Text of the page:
Bounce back loans - Barclays pilot
Manolete’s work with Barclays Bank to recover money for the taxpayer from Bounce Back Loans (BBLs) has received media coverage in the Financial Times and City AM.
The pilot, also in conjunction with the British Business Bank, involves over 100 companies who have defaulted on BBLs lent by Barclays as part of the Government’s business support scheme during the Covid-19 pandemic. BBLs were zero interest loans of up to £50,000 and were made by several banks, Barclays being prominent amongst them. A substantial number of loans were potentially misappropriated by Owner Managers.
Steven Cooklin, Chief Executive of Manolete, said to Jane Croft of the Financial Times, “In some cases loans went out of business accounts into personal accounts. There seem to be a lot of directors who have tucked the money away and think - if someone comes knocking on the door - I’ll give it back.”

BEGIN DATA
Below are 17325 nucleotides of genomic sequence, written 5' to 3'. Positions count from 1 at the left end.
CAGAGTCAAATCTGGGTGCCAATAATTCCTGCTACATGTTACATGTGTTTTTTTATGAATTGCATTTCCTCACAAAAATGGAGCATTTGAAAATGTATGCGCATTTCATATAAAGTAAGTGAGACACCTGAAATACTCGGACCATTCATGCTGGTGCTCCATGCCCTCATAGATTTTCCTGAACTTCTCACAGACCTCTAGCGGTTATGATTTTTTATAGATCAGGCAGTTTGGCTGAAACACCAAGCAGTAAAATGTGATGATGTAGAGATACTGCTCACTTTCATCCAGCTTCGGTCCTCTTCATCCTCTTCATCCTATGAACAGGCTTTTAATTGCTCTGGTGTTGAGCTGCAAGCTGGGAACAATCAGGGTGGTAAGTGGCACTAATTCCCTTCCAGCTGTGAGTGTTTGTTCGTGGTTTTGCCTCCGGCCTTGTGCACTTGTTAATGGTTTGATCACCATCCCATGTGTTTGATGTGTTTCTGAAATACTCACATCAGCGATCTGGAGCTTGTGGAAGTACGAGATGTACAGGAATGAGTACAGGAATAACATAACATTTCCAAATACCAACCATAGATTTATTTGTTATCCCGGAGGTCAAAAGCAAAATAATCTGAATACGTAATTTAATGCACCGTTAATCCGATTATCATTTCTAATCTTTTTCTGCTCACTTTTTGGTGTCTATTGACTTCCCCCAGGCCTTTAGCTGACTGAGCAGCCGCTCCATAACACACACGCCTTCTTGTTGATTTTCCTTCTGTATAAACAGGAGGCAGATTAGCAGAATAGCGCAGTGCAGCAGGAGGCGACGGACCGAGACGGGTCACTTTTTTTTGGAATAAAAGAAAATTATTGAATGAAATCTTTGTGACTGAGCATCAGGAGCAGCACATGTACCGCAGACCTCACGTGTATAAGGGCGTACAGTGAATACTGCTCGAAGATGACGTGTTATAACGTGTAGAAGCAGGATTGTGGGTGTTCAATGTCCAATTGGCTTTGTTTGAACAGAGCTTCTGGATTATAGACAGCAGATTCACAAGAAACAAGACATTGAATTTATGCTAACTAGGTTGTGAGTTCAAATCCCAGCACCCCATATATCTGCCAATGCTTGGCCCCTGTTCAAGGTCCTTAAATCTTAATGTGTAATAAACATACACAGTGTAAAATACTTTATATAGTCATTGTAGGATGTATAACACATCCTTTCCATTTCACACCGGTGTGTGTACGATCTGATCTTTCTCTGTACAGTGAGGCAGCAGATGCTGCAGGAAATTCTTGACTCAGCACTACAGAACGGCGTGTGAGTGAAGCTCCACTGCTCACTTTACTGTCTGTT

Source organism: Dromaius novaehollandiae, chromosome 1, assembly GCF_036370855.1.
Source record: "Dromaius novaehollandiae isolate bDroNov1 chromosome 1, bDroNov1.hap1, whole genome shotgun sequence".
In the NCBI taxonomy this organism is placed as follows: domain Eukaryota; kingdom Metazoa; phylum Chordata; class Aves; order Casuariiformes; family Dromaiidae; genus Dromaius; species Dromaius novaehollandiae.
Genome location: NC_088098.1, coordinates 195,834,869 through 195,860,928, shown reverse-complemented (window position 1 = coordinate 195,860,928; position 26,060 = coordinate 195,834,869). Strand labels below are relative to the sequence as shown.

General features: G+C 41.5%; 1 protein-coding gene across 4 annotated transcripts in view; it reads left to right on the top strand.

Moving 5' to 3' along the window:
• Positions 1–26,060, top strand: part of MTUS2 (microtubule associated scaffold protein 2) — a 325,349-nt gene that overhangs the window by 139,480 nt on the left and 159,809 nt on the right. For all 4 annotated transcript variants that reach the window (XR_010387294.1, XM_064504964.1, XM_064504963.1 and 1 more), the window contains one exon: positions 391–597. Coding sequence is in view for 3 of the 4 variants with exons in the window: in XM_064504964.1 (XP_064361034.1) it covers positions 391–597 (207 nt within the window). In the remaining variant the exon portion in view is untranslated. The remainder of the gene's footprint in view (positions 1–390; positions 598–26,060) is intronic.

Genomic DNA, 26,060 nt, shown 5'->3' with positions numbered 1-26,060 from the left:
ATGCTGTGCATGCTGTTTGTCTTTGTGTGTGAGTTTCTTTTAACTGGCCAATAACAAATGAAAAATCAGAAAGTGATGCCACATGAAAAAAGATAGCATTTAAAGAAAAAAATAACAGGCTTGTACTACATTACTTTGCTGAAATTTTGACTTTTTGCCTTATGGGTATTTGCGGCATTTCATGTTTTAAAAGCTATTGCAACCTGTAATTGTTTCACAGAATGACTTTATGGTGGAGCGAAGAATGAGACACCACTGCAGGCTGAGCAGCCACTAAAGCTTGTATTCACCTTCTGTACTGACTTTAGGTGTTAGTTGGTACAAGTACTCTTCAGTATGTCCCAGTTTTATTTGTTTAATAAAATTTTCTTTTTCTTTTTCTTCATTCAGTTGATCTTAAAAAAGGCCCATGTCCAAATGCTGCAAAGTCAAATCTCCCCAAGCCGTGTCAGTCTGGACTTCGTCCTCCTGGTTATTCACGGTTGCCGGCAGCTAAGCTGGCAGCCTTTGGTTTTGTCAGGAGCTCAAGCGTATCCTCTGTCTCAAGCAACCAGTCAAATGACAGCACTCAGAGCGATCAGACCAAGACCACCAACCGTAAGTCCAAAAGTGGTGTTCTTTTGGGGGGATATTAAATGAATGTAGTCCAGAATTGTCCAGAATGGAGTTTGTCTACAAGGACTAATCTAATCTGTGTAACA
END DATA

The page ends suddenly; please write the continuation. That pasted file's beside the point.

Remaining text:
Manolete will take an assignment of the claims on these cases and divide recoveries with Barclays after costs.
Steven said to City A.M that cases were being dealt with efficiently, “Recovery rates have generally been very high and cases completed within an average of just five months and at minimal cost.”
The full media reports can be read here:
Q and A
Associate Director for the East
What is your legal background?
I qualified as a solicitor in 1998, working in commercial litigation mainly, and moved to Howes Percival LLP (“HP”) in Norwich in 2005 to concentrate on contentious insolvency work. At that time they were the appointed solicitors on a contract for non-standard insolvency work with HMRC. So I was straight into drafting applications for freezing injunctions and to appoint provisional liquidators without notice to the Company Directors. I became a junior partner in 2008 and a full equity partner in 2012. During my time at HP I worked primarily on the HMRC contract, moving to head up a team undertaking work in the First Tier Tax Tribunal in respect of MTIC fraud, while also undertaking work for insolvency practitioners and helping to deliver the mainstream HMRC contract.